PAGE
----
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A reborn Tropical Storm Harvey threatens Gulf, sending gasoline higher

UPDATED: Wed., Aug. 23, 2017

Leo Sermiento, left, and Emilio Gutierrez fill sandbags in preparation of a tropical system on Wednesday, Aug. 23, 2017, on South Padre Island, Texas. (Jason Hoekema / Associated Press)
Leo Sermiento, left, and Emilio Gutierrez fill sandbags in preparation of a tropical system on Wednesday, Aug. 23, 2017, on South Padre Island, Texas. (Jason Hoekema / Associated Press)
By Brian K. Sullivan and Laura Blewitt Bloomberg

Tropical Storm Harvey is certain to strengthen and likely to take aim at the Gulf of Mexico coastline later this week, a prospect that has already sent spot gasoline prices higher.

Harvey has a 100 percent chance of becoming at least a tropical depression as it moves over the warm waters of the Bay of Campeche in the southern Gulf of Mexico about 150 miles west of Merida, Mexico, the National Hurricane Center said in 8 a.m. update. The agency may begin issuing tropical storm and hurricane watches later Wednesday. Harvey initially formed last week east of Barbados before being torn apart by wind shear.

The Gulf Coast from Corpus Christi, Texas, to Lake Charles, Louisiana, is home to nearly 30 refineries – making up about 7 million barrels a day of refining capacity – and is in the path of heavy rainfall expected to start as early as Friday. Flooding poses risks to operations, while torrential rains can shut units and cause supply disruptions.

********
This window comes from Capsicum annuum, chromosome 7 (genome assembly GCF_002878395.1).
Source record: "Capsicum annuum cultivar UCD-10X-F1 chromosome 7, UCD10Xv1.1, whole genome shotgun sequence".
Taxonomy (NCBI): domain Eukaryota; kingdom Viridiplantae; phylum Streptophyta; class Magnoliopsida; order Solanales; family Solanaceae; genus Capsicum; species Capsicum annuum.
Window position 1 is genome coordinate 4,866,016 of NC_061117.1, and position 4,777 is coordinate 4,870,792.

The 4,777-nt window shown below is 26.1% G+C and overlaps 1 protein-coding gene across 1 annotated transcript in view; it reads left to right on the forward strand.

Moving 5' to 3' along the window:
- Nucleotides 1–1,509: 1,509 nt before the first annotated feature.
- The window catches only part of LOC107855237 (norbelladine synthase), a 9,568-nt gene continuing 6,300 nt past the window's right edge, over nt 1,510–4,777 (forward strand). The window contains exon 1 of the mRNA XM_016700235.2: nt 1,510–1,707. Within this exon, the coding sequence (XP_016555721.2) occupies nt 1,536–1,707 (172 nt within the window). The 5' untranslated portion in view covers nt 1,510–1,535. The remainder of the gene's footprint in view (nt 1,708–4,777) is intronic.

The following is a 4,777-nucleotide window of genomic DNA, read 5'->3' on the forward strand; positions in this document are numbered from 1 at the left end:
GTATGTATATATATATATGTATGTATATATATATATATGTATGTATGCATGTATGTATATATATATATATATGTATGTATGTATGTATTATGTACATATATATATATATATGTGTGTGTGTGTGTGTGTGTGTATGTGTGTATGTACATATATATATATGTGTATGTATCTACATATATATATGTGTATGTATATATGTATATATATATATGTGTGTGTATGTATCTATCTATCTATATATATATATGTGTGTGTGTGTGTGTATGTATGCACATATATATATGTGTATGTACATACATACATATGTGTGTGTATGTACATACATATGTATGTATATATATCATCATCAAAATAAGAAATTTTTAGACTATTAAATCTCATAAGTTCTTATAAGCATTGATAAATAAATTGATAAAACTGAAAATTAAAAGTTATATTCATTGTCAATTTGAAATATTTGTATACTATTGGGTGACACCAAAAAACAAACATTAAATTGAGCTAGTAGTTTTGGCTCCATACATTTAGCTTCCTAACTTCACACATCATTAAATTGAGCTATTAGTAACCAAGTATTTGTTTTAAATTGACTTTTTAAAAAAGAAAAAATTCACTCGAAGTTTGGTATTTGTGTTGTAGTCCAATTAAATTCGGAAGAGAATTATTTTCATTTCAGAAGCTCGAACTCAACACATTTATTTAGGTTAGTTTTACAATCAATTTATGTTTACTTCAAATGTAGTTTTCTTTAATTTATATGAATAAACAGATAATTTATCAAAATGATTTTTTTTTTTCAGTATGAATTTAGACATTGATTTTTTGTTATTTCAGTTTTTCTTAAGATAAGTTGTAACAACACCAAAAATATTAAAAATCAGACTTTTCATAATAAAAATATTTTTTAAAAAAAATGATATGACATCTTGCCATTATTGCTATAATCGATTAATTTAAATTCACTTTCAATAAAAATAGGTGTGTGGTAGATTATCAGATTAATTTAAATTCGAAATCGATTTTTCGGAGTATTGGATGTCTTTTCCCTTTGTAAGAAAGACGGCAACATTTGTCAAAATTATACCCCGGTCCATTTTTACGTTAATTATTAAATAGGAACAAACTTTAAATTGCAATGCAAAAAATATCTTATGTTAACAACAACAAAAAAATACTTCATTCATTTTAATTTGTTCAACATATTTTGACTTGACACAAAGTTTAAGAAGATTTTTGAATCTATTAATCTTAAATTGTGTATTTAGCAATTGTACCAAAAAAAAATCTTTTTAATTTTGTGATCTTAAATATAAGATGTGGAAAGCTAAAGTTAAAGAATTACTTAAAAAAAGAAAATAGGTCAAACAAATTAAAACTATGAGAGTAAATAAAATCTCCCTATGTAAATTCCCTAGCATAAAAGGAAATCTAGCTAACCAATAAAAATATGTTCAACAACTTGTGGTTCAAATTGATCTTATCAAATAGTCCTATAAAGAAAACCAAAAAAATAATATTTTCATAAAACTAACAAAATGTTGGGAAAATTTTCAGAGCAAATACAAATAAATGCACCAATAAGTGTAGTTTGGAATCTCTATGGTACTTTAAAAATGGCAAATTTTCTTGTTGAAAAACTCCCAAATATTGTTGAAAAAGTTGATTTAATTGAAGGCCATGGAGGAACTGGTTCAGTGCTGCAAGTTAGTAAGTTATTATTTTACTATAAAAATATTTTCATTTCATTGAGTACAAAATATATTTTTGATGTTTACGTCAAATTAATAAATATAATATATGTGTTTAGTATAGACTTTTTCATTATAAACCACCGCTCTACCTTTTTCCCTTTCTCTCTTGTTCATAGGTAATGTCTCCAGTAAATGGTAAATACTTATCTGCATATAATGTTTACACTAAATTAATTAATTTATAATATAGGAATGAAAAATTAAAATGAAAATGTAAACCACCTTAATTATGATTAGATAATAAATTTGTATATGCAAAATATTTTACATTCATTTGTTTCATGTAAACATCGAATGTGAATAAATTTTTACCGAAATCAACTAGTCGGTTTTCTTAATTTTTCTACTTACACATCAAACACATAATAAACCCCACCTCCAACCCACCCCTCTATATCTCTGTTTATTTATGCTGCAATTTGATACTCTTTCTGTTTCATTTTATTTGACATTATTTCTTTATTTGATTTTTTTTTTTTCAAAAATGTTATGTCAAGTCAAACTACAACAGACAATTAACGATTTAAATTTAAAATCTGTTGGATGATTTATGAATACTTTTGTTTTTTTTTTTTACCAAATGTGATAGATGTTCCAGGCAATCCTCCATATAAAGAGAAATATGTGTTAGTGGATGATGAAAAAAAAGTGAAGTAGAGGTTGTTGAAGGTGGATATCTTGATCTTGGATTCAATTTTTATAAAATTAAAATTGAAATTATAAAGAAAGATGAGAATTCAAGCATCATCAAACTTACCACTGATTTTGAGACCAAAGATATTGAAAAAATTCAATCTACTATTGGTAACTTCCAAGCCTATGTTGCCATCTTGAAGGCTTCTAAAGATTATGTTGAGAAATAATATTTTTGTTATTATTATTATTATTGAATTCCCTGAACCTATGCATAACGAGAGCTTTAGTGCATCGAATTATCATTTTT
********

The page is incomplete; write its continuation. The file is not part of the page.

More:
“The most likely scenario is it will be a tropical storm,” said Bob Henson, a meteorologist with Weather Underground in Boulder, Colorado. “It needs to be watched.”

Wholesale gasoline prices jumped in Houston on Tuesday as suppliers stocked up in anticipation of potential outages at refineries or fuel distribution centers. Conventional 87-octane gasoline rose 0.8 percent to $1.5630 a gallon, while premium prices increased 1.8 percent to $1.6983.

“Depending on the severity of the storm, fuel purchases at the rack typically increase and nonessential staff are evacuated from terminals, which could lead to supply shortages,” Mansfield Oil Co., a Gainesville, Georgia-based fuel distributor, said in an emailed alert.

There could also be problems for cotton growers if heavy rains fall on the plants as the bolls are starting to open, said Don Keeney, a meteorologist at MDA Weather Services in Gaithersburg, Maryland.

Should Harvey recover its strength, it will be in the Bay of Campeche where conditions are conducive for storm development, Henson said. State-run Petroleos Mexicanos said it has no plans to evacuate offshore oil rigs and gas platforms in the area though it will continue to monitor the storm.

A reformed Harvey could crash into the coastline anywhere from northeast Mexico to southern Texas and spread flooding rains as far north and east as Louisiana, especially if the storm stalls off the coast, Henson said.

As much as 16.5 inches of rain could fall in south eastern Texas, particularly in the area of flood-prone Houston, said the U.S. Weather Prediction Center in College Park, Maryland. As the storm comes together, it will be easier for computer models to track its likely path.

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